I need to ponder this a lot more. I think I've just been struck by lightning.
From Jen at Conversion Diary: "The Mental Neat Freak."
When Joe came home that evening, I was at my wits’ end. I was mentally fatigued to the point that I felt like I was on the brink of a breakdown, and could barely restrain myself from yelling at everyone about everything. When Joe asked what was wrong, I snapped, “I’ve been doing nothing but working ALL DAY. I JUST NEED A BREAK.”
It was kind of awkward when he reminded me, “Didn’t you spend half the afternoon at that nice salon?”
I stopped whining immediately, per that law of the universe that states that you’re not allowed to complain about anything for at least six hours after you’ve had an aromatherapy scalp massage. Yet I still felt miserable. No matter how many times I admonished myself to FEEL GRATITUDE NOW, I still walked around in that red-zone state where I desired a break like a drowning man desires oxygen.
The big moment occurred when I was trying to explain to my friend why I did not find the salon trip relaxing. “What would you have rather been doing?” she asked.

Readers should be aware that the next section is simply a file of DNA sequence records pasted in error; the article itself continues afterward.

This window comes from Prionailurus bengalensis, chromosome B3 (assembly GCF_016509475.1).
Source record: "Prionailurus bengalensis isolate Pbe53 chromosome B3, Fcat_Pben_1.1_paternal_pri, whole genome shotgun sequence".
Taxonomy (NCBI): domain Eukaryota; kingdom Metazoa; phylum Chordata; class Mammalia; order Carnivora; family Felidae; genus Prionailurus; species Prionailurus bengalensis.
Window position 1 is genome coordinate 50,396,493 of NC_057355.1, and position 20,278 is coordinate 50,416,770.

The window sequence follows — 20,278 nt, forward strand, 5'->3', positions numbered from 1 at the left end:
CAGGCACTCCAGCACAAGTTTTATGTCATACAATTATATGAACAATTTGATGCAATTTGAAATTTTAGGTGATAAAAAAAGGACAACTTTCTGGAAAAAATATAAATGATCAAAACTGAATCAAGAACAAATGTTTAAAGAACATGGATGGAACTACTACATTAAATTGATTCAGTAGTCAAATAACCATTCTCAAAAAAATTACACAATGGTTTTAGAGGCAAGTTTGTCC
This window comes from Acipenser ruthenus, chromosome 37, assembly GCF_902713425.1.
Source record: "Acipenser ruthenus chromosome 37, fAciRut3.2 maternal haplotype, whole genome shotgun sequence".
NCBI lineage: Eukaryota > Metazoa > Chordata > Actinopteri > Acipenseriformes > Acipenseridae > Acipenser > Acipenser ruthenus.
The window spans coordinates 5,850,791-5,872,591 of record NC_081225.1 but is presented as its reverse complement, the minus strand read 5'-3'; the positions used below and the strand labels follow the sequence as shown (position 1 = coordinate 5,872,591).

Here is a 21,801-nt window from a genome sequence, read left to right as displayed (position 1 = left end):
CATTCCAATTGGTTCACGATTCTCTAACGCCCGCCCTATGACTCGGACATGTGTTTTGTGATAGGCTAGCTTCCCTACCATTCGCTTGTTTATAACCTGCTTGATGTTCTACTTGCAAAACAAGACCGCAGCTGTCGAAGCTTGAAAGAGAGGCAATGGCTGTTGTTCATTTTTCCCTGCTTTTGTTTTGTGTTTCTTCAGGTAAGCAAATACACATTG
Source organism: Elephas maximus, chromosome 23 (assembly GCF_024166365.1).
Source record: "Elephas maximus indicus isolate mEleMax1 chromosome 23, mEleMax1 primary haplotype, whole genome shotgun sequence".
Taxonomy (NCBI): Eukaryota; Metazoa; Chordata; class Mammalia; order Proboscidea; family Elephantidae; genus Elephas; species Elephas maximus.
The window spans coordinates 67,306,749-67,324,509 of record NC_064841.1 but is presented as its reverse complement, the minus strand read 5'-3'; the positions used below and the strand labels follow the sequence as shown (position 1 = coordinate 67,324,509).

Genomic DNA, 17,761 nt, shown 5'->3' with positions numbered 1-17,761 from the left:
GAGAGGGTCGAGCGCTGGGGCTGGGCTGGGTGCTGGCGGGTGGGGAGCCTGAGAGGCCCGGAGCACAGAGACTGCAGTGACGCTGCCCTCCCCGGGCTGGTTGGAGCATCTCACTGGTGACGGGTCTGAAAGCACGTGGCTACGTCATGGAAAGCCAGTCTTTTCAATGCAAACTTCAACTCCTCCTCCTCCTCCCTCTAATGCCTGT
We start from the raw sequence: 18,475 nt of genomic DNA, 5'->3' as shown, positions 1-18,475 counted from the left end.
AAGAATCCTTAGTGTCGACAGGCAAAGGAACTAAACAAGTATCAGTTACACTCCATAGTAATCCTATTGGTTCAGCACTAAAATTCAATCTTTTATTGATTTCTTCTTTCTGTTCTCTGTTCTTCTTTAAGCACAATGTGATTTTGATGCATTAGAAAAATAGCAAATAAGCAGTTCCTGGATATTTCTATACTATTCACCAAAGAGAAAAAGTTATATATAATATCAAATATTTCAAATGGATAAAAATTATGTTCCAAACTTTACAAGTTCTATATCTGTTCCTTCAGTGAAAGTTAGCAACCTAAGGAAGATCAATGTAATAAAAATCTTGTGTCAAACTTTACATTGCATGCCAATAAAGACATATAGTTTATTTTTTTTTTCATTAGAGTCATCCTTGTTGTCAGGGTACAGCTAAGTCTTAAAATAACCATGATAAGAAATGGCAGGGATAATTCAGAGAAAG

I knew the answer immediately: “Writing.”
[F]inally, after digging my way through piles and piles of words, I hit the core of the issue: “It brings order to my brain. It’s like…there are all these things that happen in my days that make my mind feel — I don’t know how else to describe it — messy. Like I’m surrounded by chaos, but on the inside. And it keeps piling up and piling up, to the point where sometimes I feel like I’m drowning.
Just like with physical space, it is possible for your mental space to get “messy.”
Again like with physical space, it is critical to your sense of peace and wellbeing to regularly clean up your mental space.
I think the biggest insight, though, was this:
Just because an activity is relaxing doesn’t mean it’s good for helping me regain a sense of internal order.
There's a lot more to the article, so if this resonates at all with you—or if you know someone who seems inexplicably stressed by a life filled with activities that you think should be relaxing—do take the time to read the whole thing. I suspect this is a major reason why programs such as Mind Organization for Moms and Getting Things Done are so popular: they recognize the debilitation caused by mental chaos. What "Mental Neat Freak" adds is recognition of the need to identify and deliberately choose activities that promote clearing of mental clutter, which may or may not be connected to organizational activities. Jen, for example, has so far discovered the following activities to be very helpful:
Jogging while listening to music (oddly, it has to be both — one or the other doesn’t do it)
Reading a well-written book
Nearly everyone could be helped by MOM and GTD, but mind-chaos-taming activities are clearly many, varied, and personal.